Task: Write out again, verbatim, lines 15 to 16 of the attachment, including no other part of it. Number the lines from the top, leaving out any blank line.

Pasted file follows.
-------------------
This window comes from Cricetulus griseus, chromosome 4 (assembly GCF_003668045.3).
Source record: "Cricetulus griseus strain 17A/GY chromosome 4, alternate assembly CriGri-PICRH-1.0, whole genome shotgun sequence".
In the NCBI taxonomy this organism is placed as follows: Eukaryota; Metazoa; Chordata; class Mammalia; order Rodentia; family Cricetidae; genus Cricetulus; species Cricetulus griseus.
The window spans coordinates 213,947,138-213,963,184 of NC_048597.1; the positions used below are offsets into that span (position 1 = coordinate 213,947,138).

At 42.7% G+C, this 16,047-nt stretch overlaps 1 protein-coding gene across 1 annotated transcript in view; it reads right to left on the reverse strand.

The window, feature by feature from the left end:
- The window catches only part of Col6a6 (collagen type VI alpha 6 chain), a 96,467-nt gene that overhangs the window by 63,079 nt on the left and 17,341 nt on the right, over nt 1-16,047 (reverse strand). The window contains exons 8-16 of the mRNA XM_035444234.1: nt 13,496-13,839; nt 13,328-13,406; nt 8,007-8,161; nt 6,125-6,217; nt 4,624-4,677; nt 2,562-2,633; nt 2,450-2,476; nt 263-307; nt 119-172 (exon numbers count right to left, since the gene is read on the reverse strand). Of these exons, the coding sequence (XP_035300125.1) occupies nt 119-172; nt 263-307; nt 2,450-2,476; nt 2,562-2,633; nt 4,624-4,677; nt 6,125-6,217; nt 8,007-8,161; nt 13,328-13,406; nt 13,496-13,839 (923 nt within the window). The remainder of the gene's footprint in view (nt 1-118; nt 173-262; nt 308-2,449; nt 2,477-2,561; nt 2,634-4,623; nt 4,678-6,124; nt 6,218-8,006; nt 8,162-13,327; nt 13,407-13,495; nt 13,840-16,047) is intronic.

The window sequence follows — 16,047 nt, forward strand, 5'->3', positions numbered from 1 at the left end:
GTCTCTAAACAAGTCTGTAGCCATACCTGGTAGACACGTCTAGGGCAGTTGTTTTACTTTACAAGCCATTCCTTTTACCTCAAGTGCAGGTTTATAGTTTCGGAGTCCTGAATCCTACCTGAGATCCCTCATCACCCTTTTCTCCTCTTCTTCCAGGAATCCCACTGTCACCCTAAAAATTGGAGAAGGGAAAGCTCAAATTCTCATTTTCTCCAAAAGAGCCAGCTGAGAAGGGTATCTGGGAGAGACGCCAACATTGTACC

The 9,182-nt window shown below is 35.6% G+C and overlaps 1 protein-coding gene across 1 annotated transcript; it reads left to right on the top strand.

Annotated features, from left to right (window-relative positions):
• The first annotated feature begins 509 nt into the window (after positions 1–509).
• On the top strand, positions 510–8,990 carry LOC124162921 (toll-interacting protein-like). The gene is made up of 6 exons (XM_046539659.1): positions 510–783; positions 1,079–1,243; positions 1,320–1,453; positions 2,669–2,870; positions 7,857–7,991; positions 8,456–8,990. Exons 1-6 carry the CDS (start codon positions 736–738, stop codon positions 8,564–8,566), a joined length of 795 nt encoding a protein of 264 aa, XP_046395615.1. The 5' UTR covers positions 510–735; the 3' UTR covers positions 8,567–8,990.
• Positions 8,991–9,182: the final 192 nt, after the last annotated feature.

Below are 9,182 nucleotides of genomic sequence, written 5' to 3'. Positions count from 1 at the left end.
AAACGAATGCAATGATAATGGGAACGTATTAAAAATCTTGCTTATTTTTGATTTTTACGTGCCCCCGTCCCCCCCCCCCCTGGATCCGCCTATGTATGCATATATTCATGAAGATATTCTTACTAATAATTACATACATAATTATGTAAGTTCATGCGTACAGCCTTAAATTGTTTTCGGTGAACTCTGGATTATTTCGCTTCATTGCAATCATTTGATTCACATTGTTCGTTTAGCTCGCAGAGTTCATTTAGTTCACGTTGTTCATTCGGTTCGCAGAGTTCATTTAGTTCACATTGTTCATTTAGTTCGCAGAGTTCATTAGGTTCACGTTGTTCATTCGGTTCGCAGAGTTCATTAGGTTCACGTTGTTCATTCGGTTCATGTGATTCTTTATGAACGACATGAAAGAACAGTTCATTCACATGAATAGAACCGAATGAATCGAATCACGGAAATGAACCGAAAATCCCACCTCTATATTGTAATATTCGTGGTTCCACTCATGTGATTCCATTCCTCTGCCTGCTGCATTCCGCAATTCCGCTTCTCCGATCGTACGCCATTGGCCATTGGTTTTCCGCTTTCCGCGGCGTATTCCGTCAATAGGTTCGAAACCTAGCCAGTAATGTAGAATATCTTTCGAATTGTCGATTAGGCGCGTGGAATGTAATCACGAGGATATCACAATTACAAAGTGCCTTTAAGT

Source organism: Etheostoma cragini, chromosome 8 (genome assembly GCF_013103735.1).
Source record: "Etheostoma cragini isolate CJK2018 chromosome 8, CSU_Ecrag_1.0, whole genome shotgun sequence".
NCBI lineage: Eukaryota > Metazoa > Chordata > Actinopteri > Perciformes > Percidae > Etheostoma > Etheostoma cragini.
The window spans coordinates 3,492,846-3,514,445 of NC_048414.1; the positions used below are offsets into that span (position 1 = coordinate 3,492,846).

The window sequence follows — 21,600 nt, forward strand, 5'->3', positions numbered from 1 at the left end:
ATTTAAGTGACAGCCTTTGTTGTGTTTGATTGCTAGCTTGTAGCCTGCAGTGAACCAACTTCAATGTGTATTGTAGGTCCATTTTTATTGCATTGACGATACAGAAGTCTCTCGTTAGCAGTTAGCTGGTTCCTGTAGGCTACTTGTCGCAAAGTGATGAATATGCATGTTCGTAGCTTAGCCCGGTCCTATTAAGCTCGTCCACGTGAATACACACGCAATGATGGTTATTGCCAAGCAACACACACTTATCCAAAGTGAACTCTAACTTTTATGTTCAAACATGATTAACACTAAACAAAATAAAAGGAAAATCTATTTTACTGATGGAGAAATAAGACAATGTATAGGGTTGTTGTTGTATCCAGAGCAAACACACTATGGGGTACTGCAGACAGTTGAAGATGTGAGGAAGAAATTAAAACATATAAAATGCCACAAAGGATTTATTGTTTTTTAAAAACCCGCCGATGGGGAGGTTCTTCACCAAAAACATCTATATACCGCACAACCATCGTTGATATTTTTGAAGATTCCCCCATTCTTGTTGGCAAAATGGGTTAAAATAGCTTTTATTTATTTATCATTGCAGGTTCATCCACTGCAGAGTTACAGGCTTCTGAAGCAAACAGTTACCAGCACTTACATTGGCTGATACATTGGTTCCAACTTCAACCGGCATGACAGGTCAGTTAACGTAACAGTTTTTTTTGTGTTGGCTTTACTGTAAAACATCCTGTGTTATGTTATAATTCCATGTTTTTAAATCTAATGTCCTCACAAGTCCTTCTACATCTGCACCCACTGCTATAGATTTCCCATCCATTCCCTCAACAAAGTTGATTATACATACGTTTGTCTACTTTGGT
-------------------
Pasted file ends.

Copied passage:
Below are 9,182 nucleotides of genomic sequence, written 5' to 3'. Positions count from 1 at the left end.
AAACGAATGCAATGATAATGGGAACGTATTAAAAATCTTGCTTATTTTTGATTTTTACGTGCCCCCGTCCCCCCCCCCCCTGGATCCGCCTATGTATGCATATATTCATGAAGATATTCTTACTAATAATTACATACATAATTATGTAAGTTCATGCGTACAGCCTTAAATTGTTTTCGGTGAACTCTGGATTATTTCGCTTCATTGCAATCATTTGATTCACATTGTTCGTTTAGCTCGCAGAGTTCATTTAGTTCACGTTGTTCATTCGGTTCGCAGAGTTCATTTAGTTCACATTGTTCATTTAGTTCGCAGAGTTCATTAGGTTCACGTTGTTCATTCGGTTCGCAGAGTTCATTAGGTTCACGTTGTTCATTCGGTTCATGTGATTCTTTATGAACGACATGAAAGAACAGTTCATTCACATGAATAGAACCGAATGAATCGAATCACGGAAATGAACCGAAAATCCCACCTCTATATTGTAATATTCGTGGTTCCACTCATGTGATTCCATTCCTCTGCCTGCTGCATTCCGCAATTCCGCTTCTCCGATCGTACGCCATTGGCCATTGGTTTTCCGCTTTCCGCGGCGTATTCCGTCAATAGGTTCGAAACCTAGCCAGTAATGTAGAATATCTTTCGAATTGTCGATTAGGCGCGTGGAATGTAATCACGAGGATATCACAATTACAAAGTGCCTTTAAGT